Reintroducing O’Reilly should be a shot in the arm to the group, especially since the notorious rink rat has been able to keep his conditioning up while waiting for his finger to heal.

“I don’t know if Ryan O’Reilly is still out on the ice right now or not, but I feel like he’s been in his gear for almost three hours here this morning,” Keefe said Wednesday.

The veteran had three goals and five points in the eight games since arriving in Toronto.

3. Does an 11/7 formation make sense given the roster makeup?

Major surgery was performed on the Leafs' blue line in the run-up to the trade deadline with Jake McCabe, Luke Schenn and Erik Gustafsson all added to the mix while Rasmus Sandin was shipped out to Washington.

It unlocked new possibilities for Keefe, who has dressed seven defencemen and 11 forwards in nine of 13 games after going with the more traditional 12/6 formation for every game prior to that flurry of moves.

While the results are mixed — the Leafs are 4-3-2 when icing an imbalanced lineup — there’s still a case to consider rolling it out in the playoffs.

For starters, it’s probably the best way to make use of Schenn’s sandpaper in selective minutes as the seventh defenceman. They went out and acquired him at the deadline with an eye on upping the group’s competitiveness.

To receive NorthStar's Best Bets newsletter throughout the week, Subscribe here. 

And with the extra forward slot left open, Keefe can find additional shifts for Matthews, Marner and Nylander against softer competition in the bottom six. That’s a pretty nice side benefit for a team brimming with high-end offensive talent.

“I do think it keeps your best players more engaged in the game,” veteran Florida Panthers coach Paul Maurice said when asked about the benefits of 11/7.

Ironically, one of the NHL’s biggest proponents of that formation in recent years has been Lightning coach Jon Cooper. Don’t be surprised if both teams try it at some point during Round 1.

4. Will the power play hold up?

The Leafs are once again among the NHL’s best regular-season teams with the man advantage — trailing well behind Edmonton’s record-setting 32.7% efficiency rate but sitting third at 25.2%.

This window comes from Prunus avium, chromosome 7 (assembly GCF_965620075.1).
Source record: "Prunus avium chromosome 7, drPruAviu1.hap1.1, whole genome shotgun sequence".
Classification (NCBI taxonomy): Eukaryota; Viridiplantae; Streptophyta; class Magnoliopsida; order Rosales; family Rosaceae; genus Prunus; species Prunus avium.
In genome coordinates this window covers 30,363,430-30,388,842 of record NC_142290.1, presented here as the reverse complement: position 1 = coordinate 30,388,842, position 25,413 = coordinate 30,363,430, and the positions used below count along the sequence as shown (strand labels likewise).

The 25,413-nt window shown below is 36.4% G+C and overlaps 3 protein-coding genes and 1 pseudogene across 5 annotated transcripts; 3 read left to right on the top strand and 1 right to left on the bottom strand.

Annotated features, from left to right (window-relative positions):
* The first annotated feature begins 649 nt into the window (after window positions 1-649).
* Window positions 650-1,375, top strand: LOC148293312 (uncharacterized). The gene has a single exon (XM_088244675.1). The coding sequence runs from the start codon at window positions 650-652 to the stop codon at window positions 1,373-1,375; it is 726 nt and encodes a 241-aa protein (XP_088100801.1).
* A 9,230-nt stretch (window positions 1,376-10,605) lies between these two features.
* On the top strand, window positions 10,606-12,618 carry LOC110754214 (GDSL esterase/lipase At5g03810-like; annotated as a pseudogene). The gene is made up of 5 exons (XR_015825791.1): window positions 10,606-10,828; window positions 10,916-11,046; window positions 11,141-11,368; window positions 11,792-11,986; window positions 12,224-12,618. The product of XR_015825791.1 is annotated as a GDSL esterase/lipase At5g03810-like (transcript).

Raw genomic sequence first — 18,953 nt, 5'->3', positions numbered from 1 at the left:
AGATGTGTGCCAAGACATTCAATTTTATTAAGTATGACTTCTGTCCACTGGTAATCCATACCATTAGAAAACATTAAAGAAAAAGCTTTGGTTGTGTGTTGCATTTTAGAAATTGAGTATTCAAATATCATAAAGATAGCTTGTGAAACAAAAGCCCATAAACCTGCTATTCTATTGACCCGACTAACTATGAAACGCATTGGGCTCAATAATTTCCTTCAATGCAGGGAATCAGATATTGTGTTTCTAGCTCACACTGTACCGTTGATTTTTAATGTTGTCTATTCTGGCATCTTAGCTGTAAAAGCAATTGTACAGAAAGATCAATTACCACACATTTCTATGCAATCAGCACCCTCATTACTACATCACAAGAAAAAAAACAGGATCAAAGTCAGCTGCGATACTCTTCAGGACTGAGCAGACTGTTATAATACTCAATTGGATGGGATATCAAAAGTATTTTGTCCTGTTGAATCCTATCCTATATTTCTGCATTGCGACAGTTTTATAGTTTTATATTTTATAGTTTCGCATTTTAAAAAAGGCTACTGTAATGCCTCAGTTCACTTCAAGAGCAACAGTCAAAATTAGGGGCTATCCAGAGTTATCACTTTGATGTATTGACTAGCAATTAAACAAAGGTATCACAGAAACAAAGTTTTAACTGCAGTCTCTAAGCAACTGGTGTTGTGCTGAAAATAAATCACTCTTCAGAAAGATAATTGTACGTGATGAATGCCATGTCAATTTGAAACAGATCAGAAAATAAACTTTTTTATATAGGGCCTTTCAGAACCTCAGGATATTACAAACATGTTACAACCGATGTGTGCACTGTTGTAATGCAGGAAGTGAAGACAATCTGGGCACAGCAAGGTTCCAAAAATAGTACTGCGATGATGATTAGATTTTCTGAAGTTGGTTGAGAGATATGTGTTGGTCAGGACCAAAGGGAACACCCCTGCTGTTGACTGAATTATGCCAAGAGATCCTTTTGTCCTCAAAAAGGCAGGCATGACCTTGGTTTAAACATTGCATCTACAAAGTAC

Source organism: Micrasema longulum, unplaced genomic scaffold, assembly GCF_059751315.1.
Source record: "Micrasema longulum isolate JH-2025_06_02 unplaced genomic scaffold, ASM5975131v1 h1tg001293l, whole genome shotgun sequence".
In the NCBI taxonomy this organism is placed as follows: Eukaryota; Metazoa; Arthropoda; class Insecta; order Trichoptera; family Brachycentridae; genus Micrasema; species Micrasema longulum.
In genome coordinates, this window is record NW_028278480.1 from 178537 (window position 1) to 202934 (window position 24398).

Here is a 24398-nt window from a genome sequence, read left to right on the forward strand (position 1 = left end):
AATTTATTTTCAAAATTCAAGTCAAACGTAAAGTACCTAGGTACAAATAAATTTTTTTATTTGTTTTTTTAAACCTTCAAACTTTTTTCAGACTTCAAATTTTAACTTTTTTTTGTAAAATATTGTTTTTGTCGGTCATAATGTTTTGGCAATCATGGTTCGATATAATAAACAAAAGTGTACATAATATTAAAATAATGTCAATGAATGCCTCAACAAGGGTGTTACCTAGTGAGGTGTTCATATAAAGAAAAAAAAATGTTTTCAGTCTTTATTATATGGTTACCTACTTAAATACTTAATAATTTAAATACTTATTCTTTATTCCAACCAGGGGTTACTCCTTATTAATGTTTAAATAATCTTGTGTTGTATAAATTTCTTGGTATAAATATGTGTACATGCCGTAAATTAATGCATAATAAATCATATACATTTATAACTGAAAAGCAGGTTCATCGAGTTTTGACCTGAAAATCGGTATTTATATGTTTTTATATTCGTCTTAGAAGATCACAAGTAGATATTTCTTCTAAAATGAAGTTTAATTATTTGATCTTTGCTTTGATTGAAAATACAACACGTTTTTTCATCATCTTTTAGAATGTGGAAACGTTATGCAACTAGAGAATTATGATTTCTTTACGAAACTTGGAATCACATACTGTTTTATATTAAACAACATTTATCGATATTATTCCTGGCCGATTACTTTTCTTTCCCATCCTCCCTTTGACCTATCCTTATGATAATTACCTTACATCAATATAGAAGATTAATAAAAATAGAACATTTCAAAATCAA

That kind of success is expected given the team’s makeup.

Where this group has historically run into trouble, however, is the postseason, where the Leafs have converted on just 13.7% of power-play opportunities across the last two playoff series.

Given how narrow the margins were in those seven-game defeats to Tampa and Montreal, it’s not an exaggeration to suggest that even one more specialty team goal could have swung things in Toronto's favour.

It remains a huge point of emphasis now, which is why an 0-for-4 night on the power play with only five shots registered against Florida takes on a little more meaning than it otherwise might.

“Not great,” Auston Matthews told reporters postgame. “Just a little bit disconnected there and maybe over-complicating things at times instead of just keeping it a little more simple and breaking them down at the start and then letting things open up.”

While there’s no point in overanalyzing each individual game, how the Leafs fare with the extra man in the home stretch could be telling. They’ll want to dial in the details and consistently create dangerous looks to ward off the possibility of a strength becoming an Achilles’ heel yet again.

5. Have the ghosts of playoffs past been extinguished?

There’s no way to answer this with any level of certainty before the dance begins for real on April 17.

But it hardly seemed like a coincidence that multiple Leafs players mentioned “confidence” when speaking about what can be gained over the eight regular season games left on the schedule.

For the core players who have tried and failed to finish off a playoff series multiple times, there is unquestionably a mental hurdle to clear this spring. The stakes are so painstakingly obvious that they need not be spelled out.

So, yeah, the Leafs are already thinking about the postseason ... because how can they not?

“We have a couple areas of our game that we want to work on, so we’re going to chip away at it,” veteran defenceman Morgan Rielly said. “We’re not really too worried about comparing our style of hockey right now versus what it’s going to be in a couple of weeks.

“I think it’s more just trying to get yourself ready as an individual and get your team game to a point where you feel confident and good, and you can just go in and start playing.”

NorthStar Bets editorial Insiders have no influence, direct or otherwise, over the setting of odds advertised on our platforms.